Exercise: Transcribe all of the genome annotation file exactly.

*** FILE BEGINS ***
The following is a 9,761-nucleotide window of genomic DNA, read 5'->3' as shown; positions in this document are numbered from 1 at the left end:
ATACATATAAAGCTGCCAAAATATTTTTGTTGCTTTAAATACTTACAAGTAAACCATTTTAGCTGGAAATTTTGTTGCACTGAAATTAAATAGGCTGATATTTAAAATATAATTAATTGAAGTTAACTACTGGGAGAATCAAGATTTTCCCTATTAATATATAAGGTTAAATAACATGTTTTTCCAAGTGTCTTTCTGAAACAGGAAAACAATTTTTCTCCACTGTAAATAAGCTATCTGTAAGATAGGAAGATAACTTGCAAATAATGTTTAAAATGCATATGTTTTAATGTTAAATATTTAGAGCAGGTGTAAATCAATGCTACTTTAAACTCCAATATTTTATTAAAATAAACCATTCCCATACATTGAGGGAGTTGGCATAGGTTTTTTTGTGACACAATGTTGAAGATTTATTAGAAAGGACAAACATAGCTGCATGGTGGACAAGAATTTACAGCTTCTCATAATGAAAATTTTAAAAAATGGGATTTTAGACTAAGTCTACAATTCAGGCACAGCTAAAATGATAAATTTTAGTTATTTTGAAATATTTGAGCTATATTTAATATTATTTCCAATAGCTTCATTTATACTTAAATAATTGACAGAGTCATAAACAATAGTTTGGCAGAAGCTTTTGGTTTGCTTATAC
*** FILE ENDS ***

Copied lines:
The following is a 9,761-nucleotide window of genomic DNA, read 5'->3' as shown; positions in this document are numbered from 1 at the left end:
ATACATATAAAGCTGCCAAAATATTTTTGTTGCTTTAAATACTTACAAGTAAACCATTTTAGCTGGAAATTTTGTTGCACTGAAATTAAATAGGCTGATATTTAAAATATAATTAATTGAAGTTAACTACTGGGAGAATCAAGATTTTCCCTATTAATATATAAGGTTAAATAACATGTTTTTCCAAGTGTCTTTCTGAAACAGGAAAACAATTTTTCTCCACTGTAAATAAGCTATCTGTAAGATAGGAAGATAACTTGCAAATAATGTTTAAAATGCATATGTTTTAATGTTAAATATTTAGAGCAGGTGTAAATCAATGCTACTTTAAACTCCAATATTTTATTAAAATAAACCATTCCCATACATTGAGGGAGTTGGCATAGGTTTTTTTGTGACACAATGTTGAAGATTTATTAGAAAGGACAAACATAGCTGCATGGTGGACAAGAATTTACAGCTTCTCATAATGAAAATTTTAAAAAATGGGATTTTAGACTAAGTCTACAATTCAGGCACAGCTAAAATGATAAATTTTAGTTATTTTGAAATATTTGAGCTATATTTAATATTATTTCCAATAGCTTCATTTATACTTAAATAATTGACAGAGTCATAAACAATAGTTTGGCAGAAGCTTTTGGTTTGCTTATAC